Jun 1, 2017

The financial crisis made average Americans wary to invest

The gap in how much stock different sectors of society owns has widened since the financial crisis, leaving wealthier people owning more stock than everyone else, per a Gallup analysis.

Data: Gallup; Note: Personal ownership or with spouse, includes individual stock, market fund, 401(k) and IRA; Chart: Andrew Witherspoon / Axios

What the analysis shows: Every income bracket has fewer people invested in the stock market after the crisis — except for those households with incomes above $100,000, which actually increased their stock investments. Adults older than 65 also upped their investments.

What it means: Wealthier households have been benefitting from the recovery and upward trends in the stock market while middle income households aren't since they haven't been buying in to the stock market.

Why it matters: This indicates wealth inequality may be alive and well, and shows that the financial crisis may have "fundamentally changed" how middle income households view stocks as an investment, as Gallup's Jeffrey M. Jones put it.

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2019 stock market gains still leave Trump behind his predecessors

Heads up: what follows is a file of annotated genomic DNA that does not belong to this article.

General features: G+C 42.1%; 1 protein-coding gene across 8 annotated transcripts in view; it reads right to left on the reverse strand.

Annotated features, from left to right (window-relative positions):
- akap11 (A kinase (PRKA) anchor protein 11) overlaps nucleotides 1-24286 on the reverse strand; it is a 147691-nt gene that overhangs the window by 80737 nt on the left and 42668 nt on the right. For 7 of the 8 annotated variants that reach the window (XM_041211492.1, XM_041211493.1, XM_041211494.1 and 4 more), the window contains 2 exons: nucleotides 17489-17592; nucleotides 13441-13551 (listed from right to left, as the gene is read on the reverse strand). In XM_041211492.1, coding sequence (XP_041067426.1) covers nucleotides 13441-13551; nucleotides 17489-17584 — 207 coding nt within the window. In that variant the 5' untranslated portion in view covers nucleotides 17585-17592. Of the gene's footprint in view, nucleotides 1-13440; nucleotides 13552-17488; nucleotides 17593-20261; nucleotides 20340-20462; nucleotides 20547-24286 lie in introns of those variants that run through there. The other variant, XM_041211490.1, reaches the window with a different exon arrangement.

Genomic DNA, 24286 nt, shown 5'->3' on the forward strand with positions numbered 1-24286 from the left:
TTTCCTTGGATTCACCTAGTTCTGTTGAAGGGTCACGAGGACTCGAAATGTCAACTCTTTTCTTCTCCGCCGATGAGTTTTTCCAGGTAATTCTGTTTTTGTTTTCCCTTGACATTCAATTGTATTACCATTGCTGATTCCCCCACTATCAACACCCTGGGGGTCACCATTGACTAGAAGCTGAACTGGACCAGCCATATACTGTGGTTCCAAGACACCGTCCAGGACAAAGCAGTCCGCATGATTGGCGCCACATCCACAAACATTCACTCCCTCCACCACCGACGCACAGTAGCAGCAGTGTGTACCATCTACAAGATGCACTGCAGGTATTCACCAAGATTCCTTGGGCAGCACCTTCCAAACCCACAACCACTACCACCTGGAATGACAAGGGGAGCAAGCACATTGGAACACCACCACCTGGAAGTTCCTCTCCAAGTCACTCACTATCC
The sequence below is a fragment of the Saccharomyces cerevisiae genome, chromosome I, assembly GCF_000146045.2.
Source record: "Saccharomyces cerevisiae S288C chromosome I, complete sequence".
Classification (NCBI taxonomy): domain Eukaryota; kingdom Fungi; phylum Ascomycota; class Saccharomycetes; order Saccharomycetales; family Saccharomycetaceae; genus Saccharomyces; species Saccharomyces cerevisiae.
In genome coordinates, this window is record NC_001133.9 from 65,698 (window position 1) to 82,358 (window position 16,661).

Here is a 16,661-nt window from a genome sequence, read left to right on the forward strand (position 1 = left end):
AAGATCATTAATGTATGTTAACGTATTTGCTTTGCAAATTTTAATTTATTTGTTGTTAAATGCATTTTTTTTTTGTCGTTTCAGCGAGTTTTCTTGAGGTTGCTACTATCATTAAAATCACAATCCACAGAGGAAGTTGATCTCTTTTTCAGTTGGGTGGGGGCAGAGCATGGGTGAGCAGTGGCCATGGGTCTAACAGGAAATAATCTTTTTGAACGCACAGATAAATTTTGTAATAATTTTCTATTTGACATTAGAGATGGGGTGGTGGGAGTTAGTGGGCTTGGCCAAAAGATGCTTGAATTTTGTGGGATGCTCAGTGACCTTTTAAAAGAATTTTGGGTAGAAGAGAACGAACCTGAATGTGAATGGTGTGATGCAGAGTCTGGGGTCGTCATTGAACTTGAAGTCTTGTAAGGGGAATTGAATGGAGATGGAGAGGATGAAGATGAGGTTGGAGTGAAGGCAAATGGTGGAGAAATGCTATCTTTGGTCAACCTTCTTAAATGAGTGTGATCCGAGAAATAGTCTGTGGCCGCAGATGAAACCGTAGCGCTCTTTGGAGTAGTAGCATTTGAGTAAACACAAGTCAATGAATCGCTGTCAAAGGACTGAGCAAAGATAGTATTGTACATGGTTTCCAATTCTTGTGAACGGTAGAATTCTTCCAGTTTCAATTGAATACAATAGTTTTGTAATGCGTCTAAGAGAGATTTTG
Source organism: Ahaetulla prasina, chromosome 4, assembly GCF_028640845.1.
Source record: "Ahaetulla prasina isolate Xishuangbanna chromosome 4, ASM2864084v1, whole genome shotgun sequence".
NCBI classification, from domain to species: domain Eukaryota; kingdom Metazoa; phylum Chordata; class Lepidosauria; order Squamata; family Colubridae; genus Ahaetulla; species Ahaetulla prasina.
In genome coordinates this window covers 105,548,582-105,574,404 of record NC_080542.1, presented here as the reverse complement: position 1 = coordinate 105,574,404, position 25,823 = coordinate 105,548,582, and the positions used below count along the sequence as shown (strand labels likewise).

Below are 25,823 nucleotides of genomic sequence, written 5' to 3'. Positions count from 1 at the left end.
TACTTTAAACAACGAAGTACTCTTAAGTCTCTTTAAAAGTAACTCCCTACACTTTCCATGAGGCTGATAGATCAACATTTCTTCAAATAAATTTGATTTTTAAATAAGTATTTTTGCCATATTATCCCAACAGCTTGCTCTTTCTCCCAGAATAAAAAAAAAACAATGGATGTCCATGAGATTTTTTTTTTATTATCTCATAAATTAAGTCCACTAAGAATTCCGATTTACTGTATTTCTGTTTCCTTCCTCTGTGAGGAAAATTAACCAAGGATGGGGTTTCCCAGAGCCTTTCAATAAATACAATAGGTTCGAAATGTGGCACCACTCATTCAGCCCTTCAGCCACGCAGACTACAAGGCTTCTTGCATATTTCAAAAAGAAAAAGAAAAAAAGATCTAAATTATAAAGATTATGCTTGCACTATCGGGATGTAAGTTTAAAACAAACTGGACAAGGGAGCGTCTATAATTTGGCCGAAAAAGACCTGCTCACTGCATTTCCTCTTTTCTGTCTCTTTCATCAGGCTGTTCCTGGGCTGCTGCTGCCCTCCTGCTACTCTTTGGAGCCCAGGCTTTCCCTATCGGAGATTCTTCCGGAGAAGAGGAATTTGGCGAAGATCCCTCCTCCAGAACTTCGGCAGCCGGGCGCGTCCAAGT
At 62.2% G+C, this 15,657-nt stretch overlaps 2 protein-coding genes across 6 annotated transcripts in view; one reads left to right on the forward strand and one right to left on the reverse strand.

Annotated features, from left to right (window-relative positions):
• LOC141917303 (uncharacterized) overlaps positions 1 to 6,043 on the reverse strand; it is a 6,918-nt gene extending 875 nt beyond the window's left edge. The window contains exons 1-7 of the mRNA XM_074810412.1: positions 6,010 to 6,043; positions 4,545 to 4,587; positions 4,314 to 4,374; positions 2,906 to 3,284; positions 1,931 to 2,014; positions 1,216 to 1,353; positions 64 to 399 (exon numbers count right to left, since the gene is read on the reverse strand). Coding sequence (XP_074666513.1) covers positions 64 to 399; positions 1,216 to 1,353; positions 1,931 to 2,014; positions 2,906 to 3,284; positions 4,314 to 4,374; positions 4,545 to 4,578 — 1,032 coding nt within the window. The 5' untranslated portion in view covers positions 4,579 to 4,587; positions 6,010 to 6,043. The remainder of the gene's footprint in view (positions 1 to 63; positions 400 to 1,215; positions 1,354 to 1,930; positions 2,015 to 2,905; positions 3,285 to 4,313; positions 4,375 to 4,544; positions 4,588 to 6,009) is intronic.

Data: FactSet; Chart: Axios Visuals

The S&P 500 has jumped 42% under President Trump — according to market data from the inauguration through 2019's final day of trading.

Why it matters: Trump uses the stock market's surge as a barometer of his presidency's success — one that, along with the 50-year low unemployment rate, he's sure to continue to tout as the 2020 election approaches — but the gains under him lag those under former Presidents Barack Obama, when stocks rebounded from the lows of the financial crisis, and George H.W. Bush.

The new relocation test: Jobs for spouses

Illustration: Aïda Amer/Axios

The rise of dual-career couples has contributed to lower mobility rates between cities and has made it harder to recruit workers to smaller job markets.

Why it matters: Moving to a different town for a job opportunity was more common when most households had one primary earner. Now that the majority of households rely on two incomes, relocating requires finding two good jobs instead of one — a much harder proposition for many couples.

Go deeperArrowDec 31, 2019

How stocks shake off geopolitical tensions

Reproduced from LPL Research; Note: The average reflects figures from the original list. Not all market shock events were included in this reproduction; Table: Axios Visuals

U.S. stocks have already recovered their losses from tensions in the Middle East that flared when a U.S. airstrike killed Iranian Gen. Qasem Soleimani last week. The same is largely true for crude oil, which has erased all of its gains since the incident, and a number of other risk assets.

What's happening: "Welcome to the brave new world where it appears that little short of full-fledged world war between nuclear-armed powers would be required to have a durable impact on financial markets. And even then, some begin to wonder," Reuters' Sujata Rao and Dhara Ranasinghe write.